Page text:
Leonard’s brother, T.V. was in WWII as well but he spent his time in the Pacific, in the New Guinea area, where he got Malaria He never married once he returned but did have a few kids.

Theodore Vincent Sizemore

Veteran’s Day is a hard time for my father and for me as well. I have not had a day that I can remember that I did not at least think of Vietnam in passing. I am reminded of it every day because basically every health issue my Dad has can be attributed to his time in Vietnam. He has diabetes, has had numerous surgeries for cataracts, has lost a lot of his eyesight, had a toe amputated, has food sensitivities and digestive problems, severe PTSD, and still has shrapnel buried in his leg. A lot of this happened when he was over 60. Agent Orange poisoning can cause various problems over the years.

My Dad worked hard over the years to raise me as a single father. He spent long hours in sawmills and running log loaders in the yards at the sawmills. He tried to raise me as best he could. I know it wasn’t easy being a single father with so many people judging him for that and then the fact that there is a certain stigma and stereotype attached to Vietnam vets. 

I wrote about a lot of the lessons my dad taught me over the years in my post “Lessons Of A Father: Survival and Life Lessons From A Single Vietnam Veteran Raising A Daughter”.

The above statements are just some things I wanted to say and share as we remember the sacrifices of soldiers over the years.

War is a terrible thing. I wish that mankind did not run towards it as much as they do. The effects are so more far-reaching and last so long. Vietnam doesn’t feel like 50 years ago in our family. It had too much of an effect and those effects will never go away. If you have a family member or friend with PTSD or have it yourself then you know what I am talking about.

I talked about my father’s experience with PTSD and how those effects are passed down through the generations in my article “Preventing and Treating PTSD: Advice For Life and SHTF Situations”. Perhaps this post can help out a few folks.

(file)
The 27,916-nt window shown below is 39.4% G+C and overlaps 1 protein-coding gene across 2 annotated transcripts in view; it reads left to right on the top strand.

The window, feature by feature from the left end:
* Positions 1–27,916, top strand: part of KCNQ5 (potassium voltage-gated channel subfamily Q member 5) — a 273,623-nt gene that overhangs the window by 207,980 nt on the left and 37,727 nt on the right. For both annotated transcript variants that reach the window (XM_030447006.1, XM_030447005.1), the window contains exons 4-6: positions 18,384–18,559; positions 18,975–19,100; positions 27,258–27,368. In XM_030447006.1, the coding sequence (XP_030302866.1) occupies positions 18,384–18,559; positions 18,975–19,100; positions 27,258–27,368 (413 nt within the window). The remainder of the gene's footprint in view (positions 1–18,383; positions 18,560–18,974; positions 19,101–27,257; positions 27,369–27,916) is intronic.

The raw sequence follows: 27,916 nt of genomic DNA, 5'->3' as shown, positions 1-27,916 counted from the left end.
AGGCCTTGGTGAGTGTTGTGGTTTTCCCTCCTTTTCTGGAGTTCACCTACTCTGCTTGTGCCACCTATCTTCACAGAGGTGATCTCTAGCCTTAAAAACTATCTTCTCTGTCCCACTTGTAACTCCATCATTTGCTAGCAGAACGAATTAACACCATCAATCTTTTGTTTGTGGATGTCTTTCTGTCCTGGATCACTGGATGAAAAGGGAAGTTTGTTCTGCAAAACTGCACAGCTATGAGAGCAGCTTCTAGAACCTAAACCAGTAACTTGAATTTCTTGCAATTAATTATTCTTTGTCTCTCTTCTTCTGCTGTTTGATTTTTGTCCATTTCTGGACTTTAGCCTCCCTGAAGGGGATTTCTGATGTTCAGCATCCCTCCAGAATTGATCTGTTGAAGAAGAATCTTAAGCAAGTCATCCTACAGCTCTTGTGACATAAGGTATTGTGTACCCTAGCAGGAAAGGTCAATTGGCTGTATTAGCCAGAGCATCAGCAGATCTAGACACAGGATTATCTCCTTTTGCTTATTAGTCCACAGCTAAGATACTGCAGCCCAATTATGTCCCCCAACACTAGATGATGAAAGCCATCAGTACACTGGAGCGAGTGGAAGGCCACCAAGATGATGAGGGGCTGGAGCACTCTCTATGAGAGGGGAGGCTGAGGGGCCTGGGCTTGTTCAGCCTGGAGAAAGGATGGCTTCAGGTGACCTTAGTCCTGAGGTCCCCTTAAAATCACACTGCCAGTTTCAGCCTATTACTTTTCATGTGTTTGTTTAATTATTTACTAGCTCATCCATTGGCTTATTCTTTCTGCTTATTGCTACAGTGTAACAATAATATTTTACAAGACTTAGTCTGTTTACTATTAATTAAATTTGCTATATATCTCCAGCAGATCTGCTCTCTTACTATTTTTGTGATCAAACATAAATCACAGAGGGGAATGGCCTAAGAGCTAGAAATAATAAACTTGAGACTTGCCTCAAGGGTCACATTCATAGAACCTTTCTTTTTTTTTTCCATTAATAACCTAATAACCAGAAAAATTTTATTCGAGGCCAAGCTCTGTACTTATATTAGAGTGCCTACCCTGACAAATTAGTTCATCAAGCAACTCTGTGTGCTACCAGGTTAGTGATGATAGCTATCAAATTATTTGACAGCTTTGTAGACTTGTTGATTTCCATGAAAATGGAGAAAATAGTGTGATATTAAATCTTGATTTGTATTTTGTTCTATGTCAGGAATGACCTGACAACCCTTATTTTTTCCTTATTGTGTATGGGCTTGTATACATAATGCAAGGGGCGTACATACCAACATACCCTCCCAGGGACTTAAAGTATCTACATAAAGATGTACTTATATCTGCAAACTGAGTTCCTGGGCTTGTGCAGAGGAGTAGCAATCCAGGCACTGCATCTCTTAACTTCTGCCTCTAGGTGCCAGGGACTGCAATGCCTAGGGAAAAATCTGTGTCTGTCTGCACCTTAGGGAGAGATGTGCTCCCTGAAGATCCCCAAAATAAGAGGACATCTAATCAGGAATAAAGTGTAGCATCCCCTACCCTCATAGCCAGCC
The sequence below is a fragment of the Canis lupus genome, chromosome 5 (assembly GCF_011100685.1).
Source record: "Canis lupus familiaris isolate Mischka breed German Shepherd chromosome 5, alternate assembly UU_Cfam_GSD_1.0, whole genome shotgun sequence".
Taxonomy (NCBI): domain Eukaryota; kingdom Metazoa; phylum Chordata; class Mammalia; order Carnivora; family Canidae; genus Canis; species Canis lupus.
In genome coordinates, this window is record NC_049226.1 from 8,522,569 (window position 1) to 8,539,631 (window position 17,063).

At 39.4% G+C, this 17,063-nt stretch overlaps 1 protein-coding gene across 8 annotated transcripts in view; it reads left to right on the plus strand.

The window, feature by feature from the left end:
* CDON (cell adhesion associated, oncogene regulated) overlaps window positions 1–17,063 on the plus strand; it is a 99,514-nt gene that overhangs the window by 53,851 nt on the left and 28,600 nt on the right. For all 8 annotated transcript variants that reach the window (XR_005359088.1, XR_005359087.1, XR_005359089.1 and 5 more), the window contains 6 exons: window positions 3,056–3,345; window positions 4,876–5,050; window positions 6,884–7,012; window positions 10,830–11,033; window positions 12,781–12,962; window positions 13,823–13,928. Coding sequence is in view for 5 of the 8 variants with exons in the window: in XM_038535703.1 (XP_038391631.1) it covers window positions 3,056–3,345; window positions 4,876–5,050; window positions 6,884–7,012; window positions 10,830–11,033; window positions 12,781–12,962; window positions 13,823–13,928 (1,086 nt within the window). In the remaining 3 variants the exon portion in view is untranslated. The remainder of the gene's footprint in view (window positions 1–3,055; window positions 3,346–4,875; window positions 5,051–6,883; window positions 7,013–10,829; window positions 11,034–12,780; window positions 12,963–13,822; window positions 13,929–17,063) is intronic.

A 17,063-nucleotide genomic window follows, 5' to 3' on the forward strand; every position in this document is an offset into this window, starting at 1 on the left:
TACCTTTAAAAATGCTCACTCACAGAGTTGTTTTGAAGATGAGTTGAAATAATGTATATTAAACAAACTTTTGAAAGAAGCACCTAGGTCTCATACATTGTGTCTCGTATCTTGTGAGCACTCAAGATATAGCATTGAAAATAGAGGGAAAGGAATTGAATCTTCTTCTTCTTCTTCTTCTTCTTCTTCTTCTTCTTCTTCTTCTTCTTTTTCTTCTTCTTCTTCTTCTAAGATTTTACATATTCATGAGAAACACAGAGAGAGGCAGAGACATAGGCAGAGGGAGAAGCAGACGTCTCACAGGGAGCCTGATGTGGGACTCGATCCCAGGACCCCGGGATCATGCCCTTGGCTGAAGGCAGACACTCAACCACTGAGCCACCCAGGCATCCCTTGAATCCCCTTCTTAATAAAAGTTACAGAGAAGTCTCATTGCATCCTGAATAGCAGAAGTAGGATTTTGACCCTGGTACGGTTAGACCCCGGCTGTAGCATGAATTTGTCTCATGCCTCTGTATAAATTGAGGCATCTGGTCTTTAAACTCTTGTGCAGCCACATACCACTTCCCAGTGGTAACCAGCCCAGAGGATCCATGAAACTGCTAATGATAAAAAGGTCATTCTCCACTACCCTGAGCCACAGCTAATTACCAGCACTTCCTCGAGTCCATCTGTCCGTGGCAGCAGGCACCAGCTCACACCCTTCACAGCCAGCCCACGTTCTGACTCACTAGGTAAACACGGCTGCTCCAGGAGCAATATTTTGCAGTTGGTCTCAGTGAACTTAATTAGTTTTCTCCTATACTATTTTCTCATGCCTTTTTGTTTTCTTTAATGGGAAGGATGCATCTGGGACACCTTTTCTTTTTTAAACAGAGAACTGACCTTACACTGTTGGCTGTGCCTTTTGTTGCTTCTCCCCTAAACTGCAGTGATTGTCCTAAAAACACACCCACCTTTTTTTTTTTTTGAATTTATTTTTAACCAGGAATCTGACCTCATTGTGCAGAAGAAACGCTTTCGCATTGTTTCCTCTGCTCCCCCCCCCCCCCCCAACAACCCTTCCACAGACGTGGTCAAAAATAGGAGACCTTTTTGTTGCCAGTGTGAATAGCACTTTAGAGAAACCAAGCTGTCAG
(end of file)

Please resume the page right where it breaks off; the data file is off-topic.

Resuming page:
I have learned so much from veterans and continue to do so every day. Even if I go to an event like Prepper Camp where there are 1,200 people wandering around and nearly a 1,000 camping, it seems like I always find myself around the fire with a bunch of vets talking about life, guns, knives, and the government.

So on Veterans Day, I think it is important to think about these fine folks, their sacrifice, and what we have learned from them over the years.

Sorry, this took so long to write and get up on the site. It was a really hard one for me and didn’t come together without a few tears.

Best wishes,
Sam

 

 

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10 Responses to “On Veterans Day”

  1. His sacrifices show well.

    Reply
  2. Nice article. I too am a Vietnam veteran. This article touched me. Thanks for writing about your dad. I’m not sure about your dad, but, for me, I have not and will not go see the ‘black wall’. It seems like such a ‘black eye’ to us Vietnam Vets. I believe your father would understand that. Thanks, Jim

    Reply
  3. As a veteran from Nam, I salute your father and all other veterans from that war. It wasn’t easy then, and it isn’t easy now. God Bless them and their families. Thank you and Welcome home! My love and respect forever.